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THE DINING HACKERS PROTOCOL

April 14th 2001
Felipe Bergo <bergo@seul.org>

"You may have read April 1st RFCs, but no text ever came so close to a February-30th-RFC as this"

ABSTRACT

This document describes a protocol meant to provide a centralized service for clients ('dining hackers') who are fighting (more literally than in previous similar protocols) for a finite set of resources.

INTRODUCTION

The Dining Hacker protocol implements a situation similar to that shown in Dijkstra's Dining Philosophers paper. A finite set of clients with different personalities are competing for a set of resources (chopsticks).

The situation is a round table with at N hackers, N <= 256. There are always N chopsticks and N chinese food boxes on the table. Hackers wish to eat, but one must first acquire the two chopsticks adjacent to his own position to start eating. How much time and how frequently a hacker will eat depends on the client. But conflict resolution is arbitrated by the server, using RPG-like character sheets.

The protocol itself is divided into 2 sub-protocols, each running on a TCP connection.

CLIENT SUB-PROTOCOL

The Client Sub-Protocol is used to connect a client (hacker) to the dinner table (server). The client connects to TCP 8081 of the server, which will send a greeting message and wait for requests.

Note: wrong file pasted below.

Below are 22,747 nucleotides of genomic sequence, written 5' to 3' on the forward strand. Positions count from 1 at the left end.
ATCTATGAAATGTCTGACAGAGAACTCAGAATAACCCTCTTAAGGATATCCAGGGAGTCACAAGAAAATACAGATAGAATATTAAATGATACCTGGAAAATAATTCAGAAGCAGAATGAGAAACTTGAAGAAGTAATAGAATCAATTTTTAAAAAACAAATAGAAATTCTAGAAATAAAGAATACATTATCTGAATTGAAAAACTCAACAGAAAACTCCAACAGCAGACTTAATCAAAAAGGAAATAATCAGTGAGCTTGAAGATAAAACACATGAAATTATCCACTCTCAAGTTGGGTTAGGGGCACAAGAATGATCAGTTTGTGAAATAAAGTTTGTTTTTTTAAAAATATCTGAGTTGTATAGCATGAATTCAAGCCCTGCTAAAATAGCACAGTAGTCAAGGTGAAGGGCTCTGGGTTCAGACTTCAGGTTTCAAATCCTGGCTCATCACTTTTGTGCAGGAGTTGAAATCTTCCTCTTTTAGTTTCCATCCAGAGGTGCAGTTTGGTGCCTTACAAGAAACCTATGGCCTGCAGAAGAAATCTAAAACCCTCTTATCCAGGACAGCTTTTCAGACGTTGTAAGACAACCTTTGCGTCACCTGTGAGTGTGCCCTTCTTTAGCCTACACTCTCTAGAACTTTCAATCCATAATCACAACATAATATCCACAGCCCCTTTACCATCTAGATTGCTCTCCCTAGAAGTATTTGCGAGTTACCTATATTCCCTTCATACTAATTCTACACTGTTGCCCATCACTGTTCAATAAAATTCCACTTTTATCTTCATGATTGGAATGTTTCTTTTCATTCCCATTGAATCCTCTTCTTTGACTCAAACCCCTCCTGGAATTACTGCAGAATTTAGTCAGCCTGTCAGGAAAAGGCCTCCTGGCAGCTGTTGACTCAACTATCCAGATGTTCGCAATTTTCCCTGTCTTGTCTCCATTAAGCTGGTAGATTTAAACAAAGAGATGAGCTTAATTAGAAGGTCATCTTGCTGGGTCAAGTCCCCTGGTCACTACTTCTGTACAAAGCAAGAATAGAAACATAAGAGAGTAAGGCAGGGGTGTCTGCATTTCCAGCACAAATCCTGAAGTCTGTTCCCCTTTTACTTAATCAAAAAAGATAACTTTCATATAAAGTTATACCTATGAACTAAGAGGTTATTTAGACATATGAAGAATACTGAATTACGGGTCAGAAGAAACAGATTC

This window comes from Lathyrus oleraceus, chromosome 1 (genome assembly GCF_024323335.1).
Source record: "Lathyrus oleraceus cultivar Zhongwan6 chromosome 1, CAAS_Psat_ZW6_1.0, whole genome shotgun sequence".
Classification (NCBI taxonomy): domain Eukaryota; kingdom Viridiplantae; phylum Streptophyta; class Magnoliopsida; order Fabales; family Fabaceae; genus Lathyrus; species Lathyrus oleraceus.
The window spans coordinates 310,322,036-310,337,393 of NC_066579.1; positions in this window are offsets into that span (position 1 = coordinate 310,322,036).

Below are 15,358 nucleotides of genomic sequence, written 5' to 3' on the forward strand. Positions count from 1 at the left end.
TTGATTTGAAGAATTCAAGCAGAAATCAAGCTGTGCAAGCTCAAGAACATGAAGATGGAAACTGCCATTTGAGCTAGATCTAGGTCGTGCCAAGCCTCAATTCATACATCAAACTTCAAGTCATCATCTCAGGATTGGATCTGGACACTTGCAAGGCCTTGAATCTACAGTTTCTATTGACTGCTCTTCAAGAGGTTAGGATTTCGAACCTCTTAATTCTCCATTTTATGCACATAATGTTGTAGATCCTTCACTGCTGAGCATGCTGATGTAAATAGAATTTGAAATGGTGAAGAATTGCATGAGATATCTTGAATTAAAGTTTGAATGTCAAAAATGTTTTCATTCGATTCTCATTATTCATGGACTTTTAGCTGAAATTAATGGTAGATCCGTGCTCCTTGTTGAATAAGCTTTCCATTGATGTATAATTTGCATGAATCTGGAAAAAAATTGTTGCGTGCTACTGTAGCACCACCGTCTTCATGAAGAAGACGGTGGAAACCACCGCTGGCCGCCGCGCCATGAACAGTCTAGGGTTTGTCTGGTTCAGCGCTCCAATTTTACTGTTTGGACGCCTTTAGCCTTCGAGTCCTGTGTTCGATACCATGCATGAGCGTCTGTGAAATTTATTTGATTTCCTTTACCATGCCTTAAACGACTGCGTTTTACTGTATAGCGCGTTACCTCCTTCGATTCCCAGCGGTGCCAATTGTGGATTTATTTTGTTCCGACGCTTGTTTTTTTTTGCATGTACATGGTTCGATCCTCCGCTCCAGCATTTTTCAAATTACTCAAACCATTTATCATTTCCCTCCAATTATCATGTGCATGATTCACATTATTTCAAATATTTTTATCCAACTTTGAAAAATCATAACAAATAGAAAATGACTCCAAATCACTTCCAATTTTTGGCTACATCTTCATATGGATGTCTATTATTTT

The greeting message is terminated by a newline (0x0a) and the only requirement is that it contains the "DINNERD" string (in uppercase characters). Usually it will contain also a version number.

The following operations can be triggered by the client:

GROUP 1 : SET PROPERTIES

Each client has an associated "character sheet", with 5 properties: name (up to 16 octets), ST (Strength, 1 octet), DX (Dexterity, 1 octet), Aggr (Aggressivity, 1 octet) and HT (Health, 1 octet). All properties are read/write, except HT which starts at 100 and is read only.

Operations

  1. SET NAME
    Client sends 0x30 (up to 16 octets) 0x0a.
    The command always succeeds.
  2. SET ST
    Client sends 0x31 ST-octet
    The command always succeeds.
  3. SET DX
    Client sends 0x32 ST-octet
    The command always succeeds.
  4. SET Aggr
    Client sends 0x33 Aggr-octet
    The command always succeeds.

GROUP 2: GET PROPERTIES

Operations

  1. GET NAME
    Client sends 0x3f 0x30 ("?0")
    Server replies with 16 octets. The name is
    a zero-terminated string.
    The command always succeeds.
  2. GET ST
    Client sends 0x3f 0x31 ("?1")
    Server replies with the ST octet.
    The command always succeeds.
  3. GET DX
    Client sends 0x3f 0x32 ("?2")
    Server replies with the DX octet.
    The command always succeeds.
  4. GET Aggr
    Client sends 0x3f 0x33 ("?3")
    Server replies with the Aggr octet.
    The command always succeeds.
  5. GET HT
    Client sends 0x3f 0x34 ("?4")
    Server replies with the HT octet.
    The command always succeeds.

GROUP 3: RESOURCE USAGE

  1. REQUEST LEFT CHOPSTICK
    Client sends 0x4c ("L")
    Server replies 0x30 on failure, 0x31 on success.
  2. REQUEST RIGHT CHOPSTICK